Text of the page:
# Filling a polygon with a pattern of insets

I am trying to fill a shape with diagonal lines. I am aware of Texture, but it rasterizes the fill pattern, which is not desirable. Here was my crack at it:

Graphics[{FaceForm[White], EdgeForm[Black],
Polygon[{{0, 0}, {1, 0}, {1, 1}, {0.5, 1.5}, {0, 1}}],
Sequence@Table[
Inset[Graphics[Line[{{0, 0}, {1, 1}}]], {0, 0.1 l}, {0, 0},
Scaled[{1, 1}]], {l, -10, 10}]}]


Which produces the following:

Ideally, I would want to just clip the insets such that they do not appear outside of the shape, rather than having to calculate the intersection between the lines and the polygon (for which I have shown a relatively simple example, in principle I'd like this to work for more complicated shapes such as FilledCurve). Note that there is a very large whitespace around the figure as well, which only appears when I include the insets.

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You can use AbsoluteOptions to obtain the PlotRange of interest of the polygon (without the insets). Then, when you plot the polygon plus insets, you can use the same PlotRange. –  David Carraher Mar 30 '12 at 20:05
Just to augment the answer by @Yu-Sung (which seems to do what you want): you can use PlotRange with Graphics, and that allows you to get rid of the white space. Maybe that's what @David already hinted at above... so you could add e.g. PlotRange -> {{-.1, 1.5}, {-.1, 1.5}}. –  Jens Mar 30 '12 at 20:56
@Jens, Yes, that's what I was referring to. Using AbsoluteOptions[g, PlotRange] you can obtain the needed PlotRange. (My answer illustrates how this is used.) –  David Carraher Mar 30 '12 at 21:48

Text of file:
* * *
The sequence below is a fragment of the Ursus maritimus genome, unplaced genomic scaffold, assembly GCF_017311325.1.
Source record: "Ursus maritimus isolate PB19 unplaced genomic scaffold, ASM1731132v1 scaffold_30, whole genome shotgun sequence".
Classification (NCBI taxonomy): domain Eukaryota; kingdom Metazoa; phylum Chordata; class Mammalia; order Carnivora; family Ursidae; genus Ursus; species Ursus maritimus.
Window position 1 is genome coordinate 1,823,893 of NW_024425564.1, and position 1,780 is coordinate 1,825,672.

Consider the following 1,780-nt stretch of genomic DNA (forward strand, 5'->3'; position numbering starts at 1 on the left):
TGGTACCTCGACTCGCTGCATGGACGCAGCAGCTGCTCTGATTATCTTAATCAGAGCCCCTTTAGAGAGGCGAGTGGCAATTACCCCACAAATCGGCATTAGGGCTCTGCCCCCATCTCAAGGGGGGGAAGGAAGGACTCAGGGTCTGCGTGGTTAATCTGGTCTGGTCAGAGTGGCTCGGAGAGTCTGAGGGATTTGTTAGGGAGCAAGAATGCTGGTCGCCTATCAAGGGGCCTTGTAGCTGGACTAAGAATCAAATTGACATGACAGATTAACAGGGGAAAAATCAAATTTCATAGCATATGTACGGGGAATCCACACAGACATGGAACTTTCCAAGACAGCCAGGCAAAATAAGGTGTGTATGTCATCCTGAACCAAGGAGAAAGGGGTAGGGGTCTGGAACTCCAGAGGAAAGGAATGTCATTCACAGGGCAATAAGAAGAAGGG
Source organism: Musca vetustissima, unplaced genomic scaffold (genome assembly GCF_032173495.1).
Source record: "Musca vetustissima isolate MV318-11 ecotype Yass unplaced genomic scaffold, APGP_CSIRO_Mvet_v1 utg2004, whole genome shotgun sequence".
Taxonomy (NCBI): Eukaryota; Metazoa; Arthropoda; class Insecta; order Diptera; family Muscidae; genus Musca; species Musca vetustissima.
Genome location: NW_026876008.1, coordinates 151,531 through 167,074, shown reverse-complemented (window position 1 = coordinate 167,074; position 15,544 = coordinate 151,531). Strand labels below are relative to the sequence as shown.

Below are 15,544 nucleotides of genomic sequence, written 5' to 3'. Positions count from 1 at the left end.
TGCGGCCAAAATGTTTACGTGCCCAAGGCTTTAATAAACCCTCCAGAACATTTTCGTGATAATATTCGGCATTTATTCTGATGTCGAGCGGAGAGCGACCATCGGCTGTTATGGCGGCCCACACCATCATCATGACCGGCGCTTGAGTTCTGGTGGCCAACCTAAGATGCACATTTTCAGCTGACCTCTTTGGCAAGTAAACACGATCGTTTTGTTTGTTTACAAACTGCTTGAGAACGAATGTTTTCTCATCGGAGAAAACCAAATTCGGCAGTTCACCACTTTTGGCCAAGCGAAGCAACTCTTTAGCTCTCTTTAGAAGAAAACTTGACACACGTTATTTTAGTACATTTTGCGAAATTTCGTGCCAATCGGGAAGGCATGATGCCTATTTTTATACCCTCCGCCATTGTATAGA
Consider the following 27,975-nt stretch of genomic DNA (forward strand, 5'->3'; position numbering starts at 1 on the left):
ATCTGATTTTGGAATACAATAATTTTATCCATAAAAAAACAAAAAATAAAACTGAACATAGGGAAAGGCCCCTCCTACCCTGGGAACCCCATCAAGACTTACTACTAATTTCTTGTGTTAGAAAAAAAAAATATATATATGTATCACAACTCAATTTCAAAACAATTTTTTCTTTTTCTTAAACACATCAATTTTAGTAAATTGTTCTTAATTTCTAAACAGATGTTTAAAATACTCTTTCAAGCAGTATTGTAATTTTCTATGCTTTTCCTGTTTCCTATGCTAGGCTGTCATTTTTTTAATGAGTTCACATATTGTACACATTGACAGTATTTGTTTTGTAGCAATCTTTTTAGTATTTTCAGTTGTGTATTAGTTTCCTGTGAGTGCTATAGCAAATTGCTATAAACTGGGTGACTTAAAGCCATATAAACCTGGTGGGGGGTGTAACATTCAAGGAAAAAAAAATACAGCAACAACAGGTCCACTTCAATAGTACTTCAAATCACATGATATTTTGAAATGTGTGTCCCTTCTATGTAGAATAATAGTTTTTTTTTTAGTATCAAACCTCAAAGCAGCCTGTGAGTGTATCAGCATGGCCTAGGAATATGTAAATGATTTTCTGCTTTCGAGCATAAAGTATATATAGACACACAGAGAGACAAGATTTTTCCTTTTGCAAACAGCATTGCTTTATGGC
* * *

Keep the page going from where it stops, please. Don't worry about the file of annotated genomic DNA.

@David yes, I shouldn't have doubted you. Just wanted t make sure. Another observation about @Yu-Sung's answer: it could be simplified so that it doesn't require Inset. Then the white-space problem would likely be fixed too. –  Jens Mar 30 '12 at 22:15
@Jens I don't yet fully understand Yu-Sung's answers. Not sure why Inset was used. –  David Carraher Mar 30 '12 at 22:45
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## 5 Answers

The following solution is hacky work-around to overcome the lack of proper pattern directives. I don't like it 100%, but still it is usable.

## Solution

The idea is simple. If you see FilledCurve documentation, it supports an object with holes:

So what if you put a huge enough rectangle as an outer boundary? Then, your polygon becomes a hole and you can see through stuff behind it.

Now, few issues:

1. How big the boundary should be? Ideally, it should be always outside of the screen. Thankfully, it is possible by using ImageScaled coordinates, which is supported by all 2D primitives.

2. Now your background color of the screen should be the face color of the outer polygon.

3. The hatch (pattern) should come first so that the outer polygon would be drawn on top of it.

This is the result.

Graphics[{
(* The hatch comes first *)
Sequence@
Table[Inset[Graphics[Line[{{0, 0}, {1, 1}}]], {0, 0.1 l}, {0, 0},
Scaled[{1, 1}]], {l, -10, 10}],

(* FaceForm color should be your "background" color: usually white *)
FaceForm[White], EdgeForm[Black],

(* FilledCurve syntax is essentially the same as Polygon if used with Line *)
FilledCurve[{
(* Large outer boundary. Its edges are always outside of your screen *)